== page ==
The American Civil Liberties Union filed a federal lawsuit today on behalf of a man who was wrongfully arrested days after Katrina and unlawfully detained for seven months. On September 11, 2005, James Terry, an Army veteran with no criminal record whatsoever, was at his residence on Magazine Street. Members of the Iowa National Guard spotted him on the porch, climbed the surrounding fence and broke in without a warrant or probable cause of criminal activity. The New Orleans Police Department was called in and arrested Terry without justification.
"The Constitution, the foundation of our freedom, still applies in a state of emergency, and public officials have a sworn duty to uphold it before, during and after a hurricane," said Joe Cook, Executive Director, ACLU of Louisiana. "The National Guard and the police did not have license to make a mockery of the rule of law, which seemed all too common in the days after Katrina."
NOPD officers took Mr. Terry to the "Camp Greyhound" bus station in downtown New Orleans that was converted to a temporary jail. He was made to sleep on oil soaked concrete for two days with only his shoes as a pillow. Upon transfer to Hunt Correctional Center, he was housed in a maximum-security cellblock and later in a carpentry shop on mat on a concrete floor. Terry remained incarcerated for almost seven months, until April 4, 2006, when he was released for unknown reasons.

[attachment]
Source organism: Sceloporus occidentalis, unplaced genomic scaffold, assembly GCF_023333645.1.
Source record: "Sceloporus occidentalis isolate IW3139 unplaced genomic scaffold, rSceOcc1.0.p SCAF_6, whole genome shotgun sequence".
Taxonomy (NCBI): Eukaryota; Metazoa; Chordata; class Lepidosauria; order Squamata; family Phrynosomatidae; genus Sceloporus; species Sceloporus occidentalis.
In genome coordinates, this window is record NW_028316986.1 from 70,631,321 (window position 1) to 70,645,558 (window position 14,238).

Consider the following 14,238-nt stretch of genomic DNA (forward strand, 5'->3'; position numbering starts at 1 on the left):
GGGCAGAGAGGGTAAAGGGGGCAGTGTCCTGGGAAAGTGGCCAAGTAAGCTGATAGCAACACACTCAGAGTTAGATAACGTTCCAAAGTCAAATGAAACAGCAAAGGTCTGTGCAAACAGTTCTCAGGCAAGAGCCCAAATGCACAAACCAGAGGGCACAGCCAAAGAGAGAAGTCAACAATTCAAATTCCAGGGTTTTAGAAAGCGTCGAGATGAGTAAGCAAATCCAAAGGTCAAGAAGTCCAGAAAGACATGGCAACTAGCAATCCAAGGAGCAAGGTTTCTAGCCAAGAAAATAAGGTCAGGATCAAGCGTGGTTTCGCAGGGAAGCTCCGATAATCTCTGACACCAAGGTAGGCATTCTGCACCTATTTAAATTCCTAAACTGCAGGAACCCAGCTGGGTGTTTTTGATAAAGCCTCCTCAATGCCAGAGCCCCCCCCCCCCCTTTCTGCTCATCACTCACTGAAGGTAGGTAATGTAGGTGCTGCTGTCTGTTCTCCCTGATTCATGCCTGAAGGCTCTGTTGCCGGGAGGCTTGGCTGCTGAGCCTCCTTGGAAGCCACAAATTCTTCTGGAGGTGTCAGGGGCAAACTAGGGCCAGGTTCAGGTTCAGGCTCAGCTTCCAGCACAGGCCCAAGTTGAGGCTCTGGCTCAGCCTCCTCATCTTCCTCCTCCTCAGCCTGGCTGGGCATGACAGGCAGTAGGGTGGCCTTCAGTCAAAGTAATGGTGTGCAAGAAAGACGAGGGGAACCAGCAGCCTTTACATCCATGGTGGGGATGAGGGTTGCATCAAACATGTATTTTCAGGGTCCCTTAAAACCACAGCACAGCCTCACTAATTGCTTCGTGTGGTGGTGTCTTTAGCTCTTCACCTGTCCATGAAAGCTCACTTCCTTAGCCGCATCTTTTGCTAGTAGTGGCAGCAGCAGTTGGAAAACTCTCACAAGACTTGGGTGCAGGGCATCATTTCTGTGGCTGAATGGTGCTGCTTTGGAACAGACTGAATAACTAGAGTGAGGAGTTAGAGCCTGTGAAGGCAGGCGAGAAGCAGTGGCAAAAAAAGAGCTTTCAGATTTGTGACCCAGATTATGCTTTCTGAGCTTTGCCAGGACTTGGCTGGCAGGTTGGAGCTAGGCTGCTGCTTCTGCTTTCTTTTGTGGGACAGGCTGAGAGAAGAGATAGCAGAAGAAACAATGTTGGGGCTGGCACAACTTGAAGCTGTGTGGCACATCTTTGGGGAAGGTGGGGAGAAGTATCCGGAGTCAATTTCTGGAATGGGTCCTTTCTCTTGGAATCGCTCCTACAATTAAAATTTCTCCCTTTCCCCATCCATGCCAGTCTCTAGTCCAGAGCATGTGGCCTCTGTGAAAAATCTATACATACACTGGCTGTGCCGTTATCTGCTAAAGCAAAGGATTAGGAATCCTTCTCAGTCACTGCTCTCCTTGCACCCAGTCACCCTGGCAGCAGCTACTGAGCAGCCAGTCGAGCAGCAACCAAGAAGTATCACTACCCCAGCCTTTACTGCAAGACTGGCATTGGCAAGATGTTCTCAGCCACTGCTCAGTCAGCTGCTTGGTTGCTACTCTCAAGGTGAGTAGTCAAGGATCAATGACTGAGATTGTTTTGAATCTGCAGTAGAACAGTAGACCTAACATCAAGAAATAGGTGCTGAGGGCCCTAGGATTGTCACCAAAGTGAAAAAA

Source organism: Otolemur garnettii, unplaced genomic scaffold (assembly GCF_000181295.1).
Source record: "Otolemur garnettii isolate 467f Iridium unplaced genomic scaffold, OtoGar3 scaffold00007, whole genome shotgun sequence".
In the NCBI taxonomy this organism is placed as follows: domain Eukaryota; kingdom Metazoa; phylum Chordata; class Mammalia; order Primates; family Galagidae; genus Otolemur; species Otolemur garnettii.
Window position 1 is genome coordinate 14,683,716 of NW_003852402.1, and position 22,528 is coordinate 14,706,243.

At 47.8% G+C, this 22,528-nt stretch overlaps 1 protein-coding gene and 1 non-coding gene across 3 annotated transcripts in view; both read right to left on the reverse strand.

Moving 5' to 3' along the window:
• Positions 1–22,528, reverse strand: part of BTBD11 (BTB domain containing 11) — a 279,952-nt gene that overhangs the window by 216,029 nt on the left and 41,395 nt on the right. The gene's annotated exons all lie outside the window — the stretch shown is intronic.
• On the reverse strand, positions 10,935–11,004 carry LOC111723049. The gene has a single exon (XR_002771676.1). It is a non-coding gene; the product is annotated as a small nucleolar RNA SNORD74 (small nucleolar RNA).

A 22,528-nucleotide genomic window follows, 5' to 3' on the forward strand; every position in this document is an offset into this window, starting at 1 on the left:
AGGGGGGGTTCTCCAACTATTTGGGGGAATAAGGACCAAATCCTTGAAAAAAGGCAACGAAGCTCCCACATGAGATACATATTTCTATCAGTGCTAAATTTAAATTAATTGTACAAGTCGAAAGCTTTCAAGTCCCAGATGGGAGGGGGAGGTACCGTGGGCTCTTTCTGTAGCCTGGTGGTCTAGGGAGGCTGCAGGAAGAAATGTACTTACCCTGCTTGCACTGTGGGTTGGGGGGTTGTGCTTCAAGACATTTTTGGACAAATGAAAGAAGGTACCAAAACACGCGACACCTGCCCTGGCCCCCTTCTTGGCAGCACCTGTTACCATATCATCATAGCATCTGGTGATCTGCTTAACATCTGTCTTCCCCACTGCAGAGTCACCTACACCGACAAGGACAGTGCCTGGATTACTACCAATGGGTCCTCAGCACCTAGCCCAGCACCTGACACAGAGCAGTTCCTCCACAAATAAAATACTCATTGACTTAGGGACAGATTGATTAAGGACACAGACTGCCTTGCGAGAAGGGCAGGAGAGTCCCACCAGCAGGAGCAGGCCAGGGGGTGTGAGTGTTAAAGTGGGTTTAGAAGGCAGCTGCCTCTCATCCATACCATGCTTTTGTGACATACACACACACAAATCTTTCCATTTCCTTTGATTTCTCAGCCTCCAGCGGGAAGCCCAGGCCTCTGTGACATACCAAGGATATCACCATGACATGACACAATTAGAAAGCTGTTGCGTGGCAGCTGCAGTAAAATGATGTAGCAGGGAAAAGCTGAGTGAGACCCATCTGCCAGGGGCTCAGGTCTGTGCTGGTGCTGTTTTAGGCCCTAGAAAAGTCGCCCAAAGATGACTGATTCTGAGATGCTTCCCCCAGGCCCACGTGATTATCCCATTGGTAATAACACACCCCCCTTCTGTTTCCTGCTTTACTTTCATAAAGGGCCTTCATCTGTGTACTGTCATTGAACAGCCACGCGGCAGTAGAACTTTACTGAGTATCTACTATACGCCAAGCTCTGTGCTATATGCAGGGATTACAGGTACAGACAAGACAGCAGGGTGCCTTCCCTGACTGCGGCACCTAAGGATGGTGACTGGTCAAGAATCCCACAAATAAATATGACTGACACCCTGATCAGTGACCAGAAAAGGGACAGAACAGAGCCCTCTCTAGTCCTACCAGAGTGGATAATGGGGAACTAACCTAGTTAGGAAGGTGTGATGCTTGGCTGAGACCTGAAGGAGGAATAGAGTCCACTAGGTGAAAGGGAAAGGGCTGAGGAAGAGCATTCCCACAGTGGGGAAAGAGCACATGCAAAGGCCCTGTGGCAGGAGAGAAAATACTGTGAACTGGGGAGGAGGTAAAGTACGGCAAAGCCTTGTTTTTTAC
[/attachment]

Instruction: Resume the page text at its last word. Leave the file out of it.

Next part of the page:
James Terry believes that he was wrongfully arrested for looting, possession of a controlled dangerous substance, and possession of a firearm. There is no explanation for the looting allegation, as he lived in the residence where he was arrested. It is believed that the possession allegation was because the National Guard found a marijuana cigarette in the house in which he was living. The firearm allegation was because officers found a BB gun also in the residence. It should be noted that it is perfectly lawful to possess a weapon in the State of Louisiana.
Because Mr. Terry lacked knowledge of the judicial system, he may have been unable to secure his own release. Although, he was not given access to legal materials, as required by law, to try to help himself. He traded items from the prison store with other inmates for sample motions and pleadings, trying to get released. It is not believed that he ever had a hearing. He was never appointed a lawyer. It is not believed that he was ever charged with a crime, and yet he was incarcerated for almost seven months.
"The facts in this case illustrate a violation of most of the protections in the Bill of Rights," according to Katie Schwartzmann, Staff Attorney, ACLU of Louisiana. "He was denied his constitutional protection against unlawful search and seizure, his rights to due process, to counsel, to access the courts and his right to not be held in cruel and unusual conditions. Our system let him down, and he paid a very high price with seven months of his life."
ACLU Cooperating Attorney Al Shapiro of Baton Rouge and Katie Schwartzmann serve as counsel for Mr. Terry. See the complaint here.